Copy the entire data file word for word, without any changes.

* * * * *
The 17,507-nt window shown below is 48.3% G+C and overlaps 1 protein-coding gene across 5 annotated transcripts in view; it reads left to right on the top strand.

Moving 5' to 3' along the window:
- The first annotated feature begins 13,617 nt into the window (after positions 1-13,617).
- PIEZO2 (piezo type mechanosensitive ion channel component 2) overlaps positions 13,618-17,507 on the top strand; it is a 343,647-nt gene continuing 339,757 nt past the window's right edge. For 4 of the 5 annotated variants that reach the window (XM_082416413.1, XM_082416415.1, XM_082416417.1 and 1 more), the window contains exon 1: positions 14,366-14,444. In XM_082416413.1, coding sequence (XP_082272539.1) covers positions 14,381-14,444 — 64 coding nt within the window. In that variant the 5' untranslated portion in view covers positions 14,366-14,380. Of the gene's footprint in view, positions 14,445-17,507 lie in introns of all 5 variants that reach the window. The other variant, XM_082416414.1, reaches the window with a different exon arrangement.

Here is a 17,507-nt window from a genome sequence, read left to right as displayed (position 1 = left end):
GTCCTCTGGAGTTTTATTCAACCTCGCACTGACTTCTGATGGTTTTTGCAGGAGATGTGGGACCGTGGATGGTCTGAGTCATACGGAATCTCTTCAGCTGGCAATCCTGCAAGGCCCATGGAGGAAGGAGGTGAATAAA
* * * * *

The 17,507-nt window shown below is 48.3% G+C and overlaps 1 protein-coding gene across 5 annotated transcripts in view; it reads left to right on the top strand.

Moving 5' to 3' along the window:
- The first annotated feature begins 13,617 nt into the window (after positions 1-13,617).
- PIEZO2 (piezo type mechanosensitive ion channel component 2) overlaps positions 13,618-17,507 on the top strand; it is a 343,647-nt gene continuing 339,757 nt past the window's right edge. For 4 of the 5 annotated variants that reach the window (XM_082416413.1, XM_082416415.1, XM_082416417.1 and 1 more), the window contains exon 1: positions 14,366-14,444. In XM_082416413.1, coding sequence (XP_082272539.1) covers positions 14,381-14,444 — 64 coding nt within the window. In that variant the 5' untranslated portion in view covers positions 14,366-14,380. Of the gene's footprint in view, positions 14,445-17,507 lie in introns of all 5 variants that reach the window. The other variant, XM_082416414.1, reaches the window with a different exon arrangement.

Here is a 17,507-nt window from a genome sequence, read left to right as displayed (position 1 = left end):
GTCCTCTGGAGTTTTATTCAACCTCGCACTGACTTCTGATGGTTTTTGCAGGAGATGTGGGACCGTGGATGGTCTGAGTCATACGGAATCTCTTCAGCTGGCAATCCTGCAAGGCCCATGGAGGAAGGAGGTGAATAAA